where "LCY" means the local currency, USDLCY_2Y is two-year government bond yield differential, the denotes the implied of S&P 500 index options6, "e" is an error term. The UIP assumes the sign of the coefficient of USDLCY_2Y is negative, while the carry trade hypothesis sees its sign positive during a normal period. So, the determinants of its sign are answers to an empirical question, rather than a theory.
The coefficient of the is defined as the Safe-haven Currency Index ( SCI ) and assessed the safe-haven status as follows:
- SCI > 0: Period and country specific "safe-haven" type tendency.
- SCI < 0: Period and country specific “vulnerable currency" type tendency.
- SCI = 0 or insignificant: exchange rate movement doesn’t follow a specific tendency.
Safe Assets – Long-term Perspective
The safe asset indexes indicate mostly three currencies – the Swiss franc , the yen, and the dollar – out of the 13 currencies which mormally maintain safe-haven status.
Although the Swiss franc has the strongest safe-haven status on average, its status has been weakened from 2007 until 2011 – the period of the Global Financial Crisis and the European Sovereign Crisis.
That is likely because Switzerland has suffered from rapid currency appreciation against the euro and thus, its safe-haven demand relative to the dollar seemed to be limited. In contrast, growing dollar demand during the crises had strengthened the dollar’s safe-haven status. The yen has consistently kept the safe has status during previous risk-off episodes.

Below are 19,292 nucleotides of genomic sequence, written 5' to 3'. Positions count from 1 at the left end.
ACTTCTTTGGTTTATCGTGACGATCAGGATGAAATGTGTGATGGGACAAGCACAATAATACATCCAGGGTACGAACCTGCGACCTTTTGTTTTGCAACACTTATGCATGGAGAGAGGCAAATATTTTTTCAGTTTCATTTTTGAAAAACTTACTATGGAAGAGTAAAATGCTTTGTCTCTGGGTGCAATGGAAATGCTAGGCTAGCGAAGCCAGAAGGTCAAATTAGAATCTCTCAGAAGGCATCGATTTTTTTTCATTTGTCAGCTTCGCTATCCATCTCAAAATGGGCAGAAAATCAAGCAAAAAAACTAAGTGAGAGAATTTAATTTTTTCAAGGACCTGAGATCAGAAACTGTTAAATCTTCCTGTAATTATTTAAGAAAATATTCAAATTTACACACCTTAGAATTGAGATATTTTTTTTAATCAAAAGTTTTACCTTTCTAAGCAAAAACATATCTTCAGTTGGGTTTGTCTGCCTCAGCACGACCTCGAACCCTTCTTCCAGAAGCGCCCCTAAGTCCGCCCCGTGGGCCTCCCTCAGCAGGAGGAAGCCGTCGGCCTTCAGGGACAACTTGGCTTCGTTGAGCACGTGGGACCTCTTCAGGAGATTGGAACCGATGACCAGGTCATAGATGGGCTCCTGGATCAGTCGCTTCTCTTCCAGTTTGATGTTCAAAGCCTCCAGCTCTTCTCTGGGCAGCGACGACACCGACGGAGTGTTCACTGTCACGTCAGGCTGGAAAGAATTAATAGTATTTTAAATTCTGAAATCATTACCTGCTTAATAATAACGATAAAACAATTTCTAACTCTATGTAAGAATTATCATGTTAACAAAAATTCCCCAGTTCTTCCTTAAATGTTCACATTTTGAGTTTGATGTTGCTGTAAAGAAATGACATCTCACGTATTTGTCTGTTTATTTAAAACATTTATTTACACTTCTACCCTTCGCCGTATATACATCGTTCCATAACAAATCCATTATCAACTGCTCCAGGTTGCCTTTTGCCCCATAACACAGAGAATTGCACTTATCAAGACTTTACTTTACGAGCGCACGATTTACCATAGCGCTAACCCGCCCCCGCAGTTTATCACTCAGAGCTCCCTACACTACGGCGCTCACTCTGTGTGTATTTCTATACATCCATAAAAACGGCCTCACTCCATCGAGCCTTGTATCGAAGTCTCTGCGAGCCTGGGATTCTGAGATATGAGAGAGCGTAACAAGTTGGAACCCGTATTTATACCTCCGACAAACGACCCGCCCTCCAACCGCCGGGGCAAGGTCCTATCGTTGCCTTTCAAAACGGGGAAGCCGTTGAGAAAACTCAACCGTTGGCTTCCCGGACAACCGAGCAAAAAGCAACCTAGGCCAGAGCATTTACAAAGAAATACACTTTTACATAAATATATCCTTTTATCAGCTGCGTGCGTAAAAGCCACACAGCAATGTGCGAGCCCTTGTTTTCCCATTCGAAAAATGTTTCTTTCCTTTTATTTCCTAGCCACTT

However, the currency status of some currencies has been switching between a safe-haven and a vulnerable currency. The British pound had had the safe-haven status until early 2000s, but it fell into the vulnerable currency status from 2007 until 2015, followed by a rapid depreciation due to the Brexit shock in June 2016. On the other hand, the Singapore dollar was the vulnerable currency until 2011, turning into the safe-haven currency around 2011.
Thus, the safe-haven status doesn't necessarily last forever, and it does change overtime. Higher frequency data provides the detailed transitional status in the short-term perspective.
The safe-haven status seems to be associated with the internationalization of the currency. The dollar has about 90% of the total share (200%) of turnover of Over-The-Counter (OTC) of transaction from 1995 until 2016.
The yen’s share is about 20% throughout the same period. The shares of the European currencies such as the euro , the pound, and the Swiss franc have peaked in 2001; they have been gradually shrinking ever since.
In contrast, the Asian currencies have been consistantly emerging, in the meantime. The share of the renminbi, the Singapore dollar and the Won reached 4%, 2%, and 2% from 0%, 1%, and 0%, respectively.
Safe Haven versus Vulnerable Currency – Short-term Perspective
Uncertainty represented by the affects exchange rate movements on a daily basis, given limited fluctuatuons in the two-year interest rate differential between the local currency and the dollar. Zero interest rates are applied for alternative assets.
The Safe-haven Currency Index suggests that the yen has kept its safe-haven status during the global crises. The results of the ordinary least square rolling (OLS) regression in daily data supported this scenario. The yen’s safe-haven status has been held firm since 2007 except for a period of the aftermath of the Great East Japan Earthquake and the downgrade of the U.S. sovereign rating d by Standard and Poor.
Still, even when the yen had its vulnerable status period, it still wasn't significant.
Since market participants tended to expect higher possibility of massive monetary easing as the part of the Abenomics in late 2012, the yen’s safe status has been strengthening. The index shows that each 1 percentage point rise in the is associated with a 0.13% appreciation in the yen as of January 26, 2017, while 1 percentage point increase in two-year interest rate differential between the U.S. and Japan is accompanied to an 11.4% appreciation in the yen. The negative coefficients of U.S.-Japan interest differentials held virtually for ythe entire period.